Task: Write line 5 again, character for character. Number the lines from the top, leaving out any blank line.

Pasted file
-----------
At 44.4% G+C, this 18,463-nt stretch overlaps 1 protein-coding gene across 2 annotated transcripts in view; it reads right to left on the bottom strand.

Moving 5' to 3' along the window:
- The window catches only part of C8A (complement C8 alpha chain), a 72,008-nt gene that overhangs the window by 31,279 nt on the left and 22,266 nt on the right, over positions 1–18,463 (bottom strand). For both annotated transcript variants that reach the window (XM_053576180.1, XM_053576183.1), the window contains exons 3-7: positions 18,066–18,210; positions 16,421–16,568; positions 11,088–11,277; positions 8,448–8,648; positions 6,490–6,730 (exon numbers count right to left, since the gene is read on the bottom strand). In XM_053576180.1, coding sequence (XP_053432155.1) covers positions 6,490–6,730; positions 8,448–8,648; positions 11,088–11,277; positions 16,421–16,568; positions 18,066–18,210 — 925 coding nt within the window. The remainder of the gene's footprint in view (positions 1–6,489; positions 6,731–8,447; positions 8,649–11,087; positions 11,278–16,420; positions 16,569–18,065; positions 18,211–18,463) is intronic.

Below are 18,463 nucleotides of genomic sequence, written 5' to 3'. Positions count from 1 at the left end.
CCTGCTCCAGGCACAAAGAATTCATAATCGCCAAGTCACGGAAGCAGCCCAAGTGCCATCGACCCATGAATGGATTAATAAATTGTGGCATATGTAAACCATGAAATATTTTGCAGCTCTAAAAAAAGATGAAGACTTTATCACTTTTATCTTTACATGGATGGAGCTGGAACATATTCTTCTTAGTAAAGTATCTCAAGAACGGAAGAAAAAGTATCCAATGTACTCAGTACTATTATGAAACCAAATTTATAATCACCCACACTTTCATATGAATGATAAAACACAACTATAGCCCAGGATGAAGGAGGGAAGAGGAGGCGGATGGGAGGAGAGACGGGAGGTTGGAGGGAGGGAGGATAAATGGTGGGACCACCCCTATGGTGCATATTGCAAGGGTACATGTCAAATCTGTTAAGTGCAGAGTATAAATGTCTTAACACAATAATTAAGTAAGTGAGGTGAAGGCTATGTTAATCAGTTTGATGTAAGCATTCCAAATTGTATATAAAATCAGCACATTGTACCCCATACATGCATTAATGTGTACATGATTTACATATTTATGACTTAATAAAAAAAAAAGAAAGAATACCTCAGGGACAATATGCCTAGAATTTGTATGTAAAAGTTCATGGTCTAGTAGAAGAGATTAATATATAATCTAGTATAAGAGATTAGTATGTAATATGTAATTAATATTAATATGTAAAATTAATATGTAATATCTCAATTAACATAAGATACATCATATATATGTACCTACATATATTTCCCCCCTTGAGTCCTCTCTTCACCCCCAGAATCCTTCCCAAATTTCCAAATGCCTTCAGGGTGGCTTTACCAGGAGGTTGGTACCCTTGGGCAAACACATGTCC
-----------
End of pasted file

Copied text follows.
CCTGCTCCAGGCACAAAGAATTCATAATCGCCAAGTCACGGAAGCAGCCCAAGTGCCATCGACCCATGAATGGATTAATAAATTGTGGCATATGTAAACCATGAAATATTTTGCAGCTCTAAAAAAAGATGAAGACTTTATCACTTTTATCTTTACATGGATGGAGCTGGAACATATTCTTCTTAGTAAAGTATCTCAAGAACGGAAGAAAAAGTATCCAATGTACTCAGTACTATTATGAAACCAAATTTATAATCACCCACACTTTCATATGAATGATAAAACACAACTATAGCCCAGGATGAAGGAGGGAAGAGGAGGCGGATGGGAGGAGAGACGGGAGGTTGGAGGGAGGGAGGATAAATGGTGGGACCACCCCTATGGTGCATATTGCAAGGGTACATGTCAAATCTGTTAAGTGCAGAGTATAAATGTCTTAACACAATAATTAAGTAAGTGAGGTGAAGGCTATGTTAATCAGTTTGATGTAAGCATTCCAAATTGTATATAAAATCAGCACATTGTACCCCATACATGCATTAATGTGTACATGATTTACATATTTATGACTTAATAAAAAAAAAAGAAAGAATACCTCAGGGACAATATGCCTAGAATTTGTATGTAAAAGTTCATGGTCTAGTAGAAGAGATTAATATATAATCTAGTATAAGAGATTAGTATGTAATATGTAATTAATATTAATATGTAAAATTAATATGTAATATCTCAATTAACATAAGATACATCATATATATGTACCTACATATATTTCCCCCCTTGAGTCCTCTCTTCACCCCCAGAATCCTTCCCAAATTTCCAAATGCCTTCAGGGTGGCTTTACCAGGAGGTTGGTACCCTTGGGCAAACACATGTCC